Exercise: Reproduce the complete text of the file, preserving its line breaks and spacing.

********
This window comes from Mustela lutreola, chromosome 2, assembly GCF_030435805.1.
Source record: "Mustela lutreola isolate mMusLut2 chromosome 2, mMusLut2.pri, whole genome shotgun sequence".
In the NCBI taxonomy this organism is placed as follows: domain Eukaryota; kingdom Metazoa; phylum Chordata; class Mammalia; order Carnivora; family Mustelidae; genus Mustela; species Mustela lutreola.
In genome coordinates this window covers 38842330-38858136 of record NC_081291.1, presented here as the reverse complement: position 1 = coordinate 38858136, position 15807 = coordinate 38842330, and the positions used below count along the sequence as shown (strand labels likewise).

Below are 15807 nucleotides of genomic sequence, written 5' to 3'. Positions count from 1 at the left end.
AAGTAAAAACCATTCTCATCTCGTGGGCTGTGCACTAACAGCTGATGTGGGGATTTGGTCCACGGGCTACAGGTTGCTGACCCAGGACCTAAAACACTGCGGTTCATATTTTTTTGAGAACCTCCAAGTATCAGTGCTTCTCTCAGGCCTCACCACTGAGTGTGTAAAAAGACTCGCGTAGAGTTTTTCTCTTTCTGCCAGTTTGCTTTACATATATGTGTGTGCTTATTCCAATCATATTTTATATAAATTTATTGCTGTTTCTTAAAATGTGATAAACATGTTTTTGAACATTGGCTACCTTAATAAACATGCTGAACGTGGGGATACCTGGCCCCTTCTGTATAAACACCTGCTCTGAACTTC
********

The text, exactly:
This window comes from Mustela lutreola, chromosome 2, assembly GCF_030435805.1.
Source record: "Mustela lutreola isolate mMusLut2 chromosome 2, mMusLut2.pri, whole genome shotgun sequence".
In the NCBI taxonomy this organism is placed as follows: domain Eukaryota; kingdom Metazoa; phylum Chordata; class Mammalia; order Carnivora; family Mustelidae; genus Mustela; species Mustela lutreola.
In genome coordinates this window covers 38842330-38858136 of record NC_081291.1, presented here as the reverse complement: position 1 = coordinate 38858136, position 15807 = coordinate 38842330, and the positions used below count along the sequence as shown (strand labels likewise).

Below are 15807 nucleotides of genomic sequence, written 5' to 3'. Positions count from 1 at the left end.
AAGTAAAAACCATTCTCATCTCGTGGGCTGTGCACTAACAGCTGATGTGGGGATTTGGTCCACGGGCTACAGGTTGCTGACCCAGGACCTAAAACACTGCGGTTCATATTTTTTTGAGAACCTCCAAGTATCAGTGCTTCTCTCAGGCCTCACCACTGAGTGTGTAAAAAGACTCGCGTAGAGTTTTTCTCTTTCTGCCAGTTTGCTTTACATATATGTGTGTGCTTATTCCAATCATATTTTATATAAATTTATTGCTGTTTCTTAAAATGTGATAAACATGTTTTTGAACATTGGCTACCTTAATAAACATGCTGAACGTGGGGATACCTGGCCCCTTCTGTATAAACACCTGCTCTGAACTTC